Driver Risk Awareness (Completed)

Roads explain themselves to drivers in various ways. Drivers take cues as to a road's safety from road markings, speed limits and advisory signs, road width, curves and hills, and roadside features like ditches and poles.

Sometimes however, how roads 'explain' is misleading, so that drivers mistake the level of risk and drive inappropriately.

This programme has examined the differences between objective and perceived risk and ways of reducing those differences. The programme has used KiwiRAP and a range of leading edge technologies to measure risk.

Research Providers

  • Professor Samuel G Charlton - Waikato University
  • Professor Nicola Starkey - Waikato University

Expert Steering Group

  • Dr Fergus Tate - NZ Transport Agency
  • Mr Colin Brodie - NZ Transport Agency
  • Dr Jared Thomas - Opus Central Laboratories
  • Simon Douglas - AA Research Foundation Manager


This AA Research Foundation (AARF) programme has involved several large and complex studies. To make findings from the research more accessible, AARF has produced some summary documents.

These documents present just some of the findings from the whole programme. 

  1. Road Safety Research Summary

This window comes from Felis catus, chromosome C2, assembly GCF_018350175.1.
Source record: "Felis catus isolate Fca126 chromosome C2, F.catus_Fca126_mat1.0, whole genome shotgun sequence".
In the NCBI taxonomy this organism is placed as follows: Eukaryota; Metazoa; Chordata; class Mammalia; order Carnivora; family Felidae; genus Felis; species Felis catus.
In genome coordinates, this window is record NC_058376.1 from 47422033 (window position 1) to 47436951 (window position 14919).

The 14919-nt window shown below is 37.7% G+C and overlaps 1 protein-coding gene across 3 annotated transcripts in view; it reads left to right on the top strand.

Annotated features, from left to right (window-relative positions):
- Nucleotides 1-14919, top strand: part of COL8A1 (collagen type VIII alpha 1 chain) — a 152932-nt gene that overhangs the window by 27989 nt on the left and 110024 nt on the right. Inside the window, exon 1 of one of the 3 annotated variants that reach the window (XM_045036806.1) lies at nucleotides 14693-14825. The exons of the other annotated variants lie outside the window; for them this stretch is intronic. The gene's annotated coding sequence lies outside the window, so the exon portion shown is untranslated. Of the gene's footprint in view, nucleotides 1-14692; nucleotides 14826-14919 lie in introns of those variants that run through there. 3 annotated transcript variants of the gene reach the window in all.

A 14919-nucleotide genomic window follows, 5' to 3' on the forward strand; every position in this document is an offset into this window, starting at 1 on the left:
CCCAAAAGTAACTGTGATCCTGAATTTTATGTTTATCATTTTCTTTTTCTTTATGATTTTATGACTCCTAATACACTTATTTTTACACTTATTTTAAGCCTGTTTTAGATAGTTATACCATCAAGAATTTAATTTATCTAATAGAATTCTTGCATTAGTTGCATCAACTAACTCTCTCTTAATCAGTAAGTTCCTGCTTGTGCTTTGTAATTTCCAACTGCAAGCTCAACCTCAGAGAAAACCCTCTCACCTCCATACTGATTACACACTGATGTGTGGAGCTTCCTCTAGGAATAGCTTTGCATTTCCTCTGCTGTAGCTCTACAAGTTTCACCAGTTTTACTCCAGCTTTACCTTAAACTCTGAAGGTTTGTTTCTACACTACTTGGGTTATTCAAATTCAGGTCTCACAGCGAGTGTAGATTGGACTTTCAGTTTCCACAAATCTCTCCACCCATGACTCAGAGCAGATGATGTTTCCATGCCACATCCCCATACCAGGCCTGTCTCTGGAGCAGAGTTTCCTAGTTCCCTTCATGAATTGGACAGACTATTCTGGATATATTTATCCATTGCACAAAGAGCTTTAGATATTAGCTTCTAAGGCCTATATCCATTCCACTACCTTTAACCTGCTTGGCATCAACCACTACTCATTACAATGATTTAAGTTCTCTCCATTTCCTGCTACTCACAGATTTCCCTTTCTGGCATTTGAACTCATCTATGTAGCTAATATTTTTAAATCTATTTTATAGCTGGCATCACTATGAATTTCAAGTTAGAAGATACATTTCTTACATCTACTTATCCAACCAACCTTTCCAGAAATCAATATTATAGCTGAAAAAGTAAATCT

How well do NZ drivers perceive risk? Can safety measures help highlight risk so drivers choose safer speeds?

    This document summarises some key findings from Stages 2 and 3 of AARF's Driver Risk Awareness research programme.

  2. Road Safety Risks: Simple ways road builders can improve driver awareness 
    This is an AA road safety advocacy document based on some of the findings from this research programme.

  3. Making Speed Limits Clear
    This document summarises the findings of research into whether different continuous road markings could be used to help drivers know what speed zone they're in.

Stage One - Literature Review

A Literature Review by Dr Charlton examined past research and potential research directions.

Stage Two - Driver Risk Awareness Project

Waikato University Traffic and Road Safety Research Group and Beca were commissioned independently to carry out seperate studies of driver risk awareness. The research wanted to learn more about which road risks New Zealand drivers perceive accurately and which risks they under-estimate or not even notice.

The project was completed in November 2013.

Research reports:

TARS Report
Beca Report

Stage Three - Driver Risk Awareness and Speed

Risk, Speed and Countermeasures on Rural New Zealand Roads is the continuation of our programme in this area. The study, carried out by the University of Waikato, uses both on-road testing and the University of Waikato's state-of-the-art driving simulator to examine whether, in the face of changes in perceived risks, drivers choose different speeds. 

The results show that, by and large, when perceptions of risk are increased, drivers do choose lower speeds. Results also show that simple centre line markings can influence drivers' risk assessment and consequently their speed choice.

Research report:

Risk, Speed and Countermeasures on Rural New Zealand Roads - AARF, December 2015

Stage Four - Speed Limit Predictability & Investigating Alternative Road Markings to Communicate Speed Limits